Some PMs and e-mails I’ve received from readers regarding a post I made last month and the rather detailed conversations that followed, specifically on the topic of fighting, have inspired me to write in more depth about this apparently controversial notion that it is more manly (macho, studly, hunkish, whatever) to avoid violence than to beat the snot out of someone. While I totally get why so many people are under the impression that a propensity towards violence comes part and parcel with machismo (I mean, just look around you), I’m convinced that in reality, there are very few good reasons to become violent and I can earnestly assure you that proving your masculinity is not one of them.
It is an absolute though seemingly impossible fact that as a direct result of having studied martial arts for the past two decades, I have been able to successfully avoid ever having to use violence against another person (outside of sanctioned tournaments, of course). Indeed, it’s a bit of a paradox that someone who has spent so much time learning to fight acquired at the same time the ability to avoid fights altogether. In the interest of spreading a piece of wisdom of the ages, I shall attempt to explain this particular apparent contradiction.
Way of the Ironic Fist
Zen is well known for its paradoxical riddles meant to inspire deep meditation. Two hands clap and there is a sound; what is the sound of one hand?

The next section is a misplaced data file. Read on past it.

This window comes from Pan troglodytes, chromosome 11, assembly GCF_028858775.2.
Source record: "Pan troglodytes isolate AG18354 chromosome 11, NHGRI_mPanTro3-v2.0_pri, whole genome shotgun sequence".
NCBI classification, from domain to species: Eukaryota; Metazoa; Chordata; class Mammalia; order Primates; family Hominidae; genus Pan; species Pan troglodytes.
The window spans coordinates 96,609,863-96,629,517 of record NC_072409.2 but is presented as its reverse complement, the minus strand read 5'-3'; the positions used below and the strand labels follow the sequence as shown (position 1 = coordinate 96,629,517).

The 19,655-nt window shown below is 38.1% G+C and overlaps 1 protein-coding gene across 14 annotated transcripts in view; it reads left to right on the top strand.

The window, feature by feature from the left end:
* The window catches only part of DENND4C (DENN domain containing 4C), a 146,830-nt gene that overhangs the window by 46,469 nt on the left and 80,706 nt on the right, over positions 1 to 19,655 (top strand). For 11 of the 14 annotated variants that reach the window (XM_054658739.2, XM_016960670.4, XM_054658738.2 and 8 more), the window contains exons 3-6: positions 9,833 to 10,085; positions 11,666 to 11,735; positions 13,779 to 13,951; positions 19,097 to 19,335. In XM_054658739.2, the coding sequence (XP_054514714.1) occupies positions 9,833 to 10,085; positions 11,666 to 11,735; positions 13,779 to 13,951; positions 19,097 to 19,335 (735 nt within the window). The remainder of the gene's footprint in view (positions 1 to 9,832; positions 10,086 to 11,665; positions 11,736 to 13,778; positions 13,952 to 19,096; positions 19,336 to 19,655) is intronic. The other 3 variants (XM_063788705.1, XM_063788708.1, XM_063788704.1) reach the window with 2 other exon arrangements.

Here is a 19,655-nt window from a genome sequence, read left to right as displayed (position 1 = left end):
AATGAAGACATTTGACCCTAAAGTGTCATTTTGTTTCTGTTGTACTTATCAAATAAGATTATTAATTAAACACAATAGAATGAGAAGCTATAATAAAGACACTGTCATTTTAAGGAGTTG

Buddhist monks, who ponder such riddles continually, have a much easier time than Westerners of understanding a notion like one’s fighting skill being inversely proportionate to his need to fight. To them, this concept makes complete sense, whereas most Americans would blurt out between swills of Budweiser that developing a skill you never put to practical use is a stupid waste of time. This contrast in point of view is significant. Already we begin to see the great differences in Western and Eastern thought that cause Zen concepts to elude so many of my peers.
The truth of the matter is that my martial arts training is put into practical application every single day. I have never had the occasion to assault a stranger on the street, yet I benefit each day from what my Tae Kwon Do and Kung Fu instructors have taught me. It will surprise no one when I say that learning a martial art is far more than just learning to fight. The important factor, however – and the area in which the paradox lies – is that it is directly from learning the science and philosophy of combat that we gain the knowledge required to completely remove violence from our lives.
Obviously, volumes could be written on this topic, but I’ll do my best to break it down into several blog-size chunks for easy digestion.
The Nature of Confidence
My Tae Kwon Do teacher – Grandmaster Park Poong Suh – used to tie our new belts around our waists when he presented them to us. It was something that always gave me a sense of indescribable pride – that this great master would humble himself enough to tie my belt was something beyond words for me. One time, as he was wrapping my newly earned red belt around me, he told me a little anecdote in his endearingly broken English that helped me begin to understand this duality of martial arts. The conversation went something like this:
Master Park: You know, Kirk, this red belt. Soon you black belt.
Me: Thank you, Kwanjangnym.
Master Park: (chuckling) My students always… always when yellow belt, green belt… always wanting to fight. Wearing uniform outside. You know?
Me: Yes, sir.
Master Park: Then, they blue belt and they coming to class more and more. They no bragging. Not as much. They earn red belt and then… what… they no fighting out in street. Right? They no needing to fight stranger! Right? Hm?
Me: (nodding in agreement) Why do you think that is, Master?
Master Park: (chuckling again) Because they know. They confident. Big dog not care what yap-yap dog think. Right?
Me: Right, sir.